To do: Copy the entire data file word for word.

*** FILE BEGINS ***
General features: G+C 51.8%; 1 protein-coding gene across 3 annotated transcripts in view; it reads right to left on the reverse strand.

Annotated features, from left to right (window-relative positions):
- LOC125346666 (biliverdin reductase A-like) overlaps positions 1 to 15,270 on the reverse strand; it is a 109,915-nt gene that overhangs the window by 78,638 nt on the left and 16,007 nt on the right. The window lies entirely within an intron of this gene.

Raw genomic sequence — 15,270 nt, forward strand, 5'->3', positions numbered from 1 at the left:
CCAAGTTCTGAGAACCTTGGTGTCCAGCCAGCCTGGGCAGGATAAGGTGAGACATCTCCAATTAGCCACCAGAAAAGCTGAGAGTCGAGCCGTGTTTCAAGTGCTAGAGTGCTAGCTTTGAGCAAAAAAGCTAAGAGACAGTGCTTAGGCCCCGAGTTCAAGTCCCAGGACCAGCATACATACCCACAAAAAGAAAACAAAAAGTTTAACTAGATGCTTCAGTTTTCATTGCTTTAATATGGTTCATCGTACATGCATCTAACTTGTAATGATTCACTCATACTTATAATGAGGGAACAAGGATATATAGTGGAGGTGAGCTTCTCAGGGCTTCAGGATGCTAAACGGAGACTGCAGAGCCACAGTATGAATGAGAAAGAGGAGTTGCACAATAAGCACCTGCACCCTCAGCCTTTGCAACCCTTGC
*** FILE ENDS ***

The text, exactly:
General features: G+C 51.8%; 1 protein-coding gene across 3 annotated transcripts in view; it reads right to left on the reverse strand.

Annotated features, from left to right (window-relative positions):
- LOC125346666 (biliverdin reductase A-like) overlaps positions 1 to 15,270 on the reverse strand; it is a 109,915-nt gene that overhangs the window by 78,638 nt on the left and 16,007 nt on the right. The window lies entirely within an intron of this gene.

Raw genomic sequence — 15,270 nt, forward strand, 5'->3', positions numbered from 1 at the left:
CCAAGTTCTGAGAACCTTGGTGTCCAGCCAGCCTGGGCAGGATAAGGTGAGACATCTCCAATTAGCCACCAGAAAAGCTGAGAGTCGAGCCGTGTTTCAAGTGCTAGAGTGCTAGCTTTGAGCAAAAAAGCTAAGAGACAGTGCTTAGGCCCCGAGTTCAAGTCCCAGGACCAGCATACATACCCACAAAAAGAAAACAAAAAGTTTAACTAGATGCTTCAGTTTTCATTGCTTTAATATGGTTCATCGTACATGCATCTAACTTGTAATGATTCACTCATACTTATAATGAGGGAACAAGGATATATAGTGGAGGTGAGCTTCTCAGGGCTTCAGGATGCTAAACGGAGACTGCAGAGCCACAGTATGAATGAGAAAGAGGAGTTGCACAATAAGCACCTGCACCCTCAGCCTTTGCAACCCTTGC